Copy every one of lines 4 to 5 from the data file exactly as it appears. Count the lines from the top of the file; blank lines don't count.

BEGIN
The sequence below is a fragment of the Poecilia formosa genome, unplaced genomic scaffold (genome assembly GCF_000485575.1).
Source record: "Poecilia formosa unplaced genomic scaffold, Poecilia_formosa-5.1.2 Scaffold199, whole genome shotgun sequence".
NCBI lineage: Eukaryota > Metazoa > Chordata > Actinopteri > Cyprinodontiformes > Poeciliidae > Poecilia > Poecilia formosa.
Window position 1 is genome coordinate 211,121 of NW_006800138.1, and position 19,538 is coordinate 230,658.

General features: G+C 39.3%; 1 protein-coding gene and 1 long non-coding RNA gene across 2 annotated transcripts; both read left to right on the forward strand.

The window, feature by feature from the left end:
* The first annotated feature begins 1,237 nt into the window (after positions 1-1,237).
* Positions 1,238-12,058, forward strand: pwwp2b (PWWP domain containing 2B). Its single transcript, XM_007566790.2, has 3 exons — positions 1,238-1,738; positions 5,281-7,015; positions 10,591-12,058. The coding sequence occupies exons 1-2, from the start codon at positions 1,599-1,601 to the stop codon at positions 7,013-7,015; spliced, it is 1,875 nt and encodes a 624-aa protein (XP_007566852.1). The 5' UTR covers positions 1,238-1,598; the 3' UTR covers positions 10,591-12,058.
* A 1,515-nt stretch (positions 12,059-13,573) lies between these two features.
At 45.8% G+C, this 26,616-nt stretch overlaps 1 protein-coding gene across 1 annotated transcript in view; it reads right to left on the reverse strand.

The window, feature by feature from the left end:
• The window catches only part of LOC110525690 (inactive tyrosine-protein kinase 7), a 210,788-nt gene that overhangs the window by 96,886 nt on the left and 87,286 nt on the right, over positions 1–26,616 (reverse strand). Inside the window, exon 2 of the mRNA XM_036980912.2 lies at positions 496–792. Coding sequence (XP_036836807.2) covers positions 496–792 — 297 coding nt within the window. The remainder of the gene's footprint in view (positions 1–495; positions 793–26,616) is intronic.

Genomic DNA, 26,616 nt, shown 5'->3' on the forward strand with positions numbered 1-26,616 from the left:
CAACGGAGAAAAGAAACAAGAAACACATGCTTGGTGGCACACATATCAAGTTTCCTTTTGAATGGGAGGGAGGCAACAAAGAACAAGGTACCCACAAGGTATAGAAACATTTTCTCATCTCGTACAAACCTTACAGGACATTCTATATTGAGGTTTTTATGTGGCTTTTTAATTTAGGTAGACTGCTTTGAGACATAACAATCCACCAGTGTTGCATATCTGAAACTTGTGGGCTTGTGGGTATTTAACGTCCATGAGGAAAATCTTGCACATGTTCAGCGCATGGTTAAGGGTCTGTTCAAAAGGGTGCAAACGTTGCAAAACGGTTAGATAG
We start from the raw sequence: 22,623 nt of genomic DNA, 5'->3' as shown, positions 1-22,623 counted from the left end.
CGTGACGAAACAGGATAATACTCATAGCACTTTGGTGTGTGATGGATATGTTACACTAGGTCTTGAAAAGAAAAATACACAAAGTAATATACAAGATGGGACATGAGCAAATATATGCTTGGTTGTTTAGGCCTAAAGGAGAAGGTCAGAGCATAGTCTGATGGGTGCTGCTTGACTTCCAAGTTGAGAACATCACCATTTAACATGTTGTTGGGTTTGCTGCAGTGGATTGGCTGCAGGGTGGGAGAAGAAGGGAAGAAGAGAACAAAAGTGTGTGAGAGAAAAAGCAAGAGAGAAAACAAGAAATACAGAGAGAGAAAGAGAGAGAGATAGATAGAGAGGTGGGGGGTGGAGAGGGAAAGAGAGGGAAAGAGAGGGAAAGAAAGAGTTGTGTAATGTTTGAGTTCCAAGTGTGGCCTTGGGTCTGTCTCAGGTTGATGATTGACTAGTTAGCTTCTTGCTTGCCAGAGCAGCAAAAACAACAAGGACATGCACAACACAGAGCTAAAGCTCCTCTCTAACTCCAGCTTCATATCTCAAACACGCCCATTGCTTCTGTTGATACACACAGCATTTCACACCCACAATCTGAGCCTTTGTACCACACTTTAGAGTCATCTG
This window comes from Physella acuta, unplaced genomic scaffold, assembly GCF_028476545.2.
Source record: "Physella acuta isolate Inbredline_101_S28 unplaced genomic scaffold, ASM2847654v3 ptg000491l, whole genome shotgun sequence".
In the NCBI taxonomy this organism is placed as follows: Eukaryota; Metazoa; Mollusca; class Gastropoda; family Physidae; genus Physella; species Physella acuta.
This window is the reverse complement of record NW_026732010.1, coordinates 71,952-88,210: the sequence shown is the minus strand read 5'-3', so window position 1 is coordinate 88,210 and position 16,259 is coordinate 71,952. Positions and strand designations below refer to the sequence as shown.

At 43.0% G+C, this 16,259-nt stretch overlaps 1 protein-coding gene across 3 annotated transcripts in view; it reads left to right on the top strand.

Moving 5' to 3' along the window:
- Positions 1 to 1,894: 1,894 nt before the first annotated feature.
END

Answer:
Window position 1 is genome coordinate 211,121 of NW_006800138.1, and position 19,538 is coordinate 230,658.

General features: G+C 39.3%; 1 protein-coding gene and 1 long non-coding RNA gene across 2 annotated transcripts; both read left to right on the forward strand.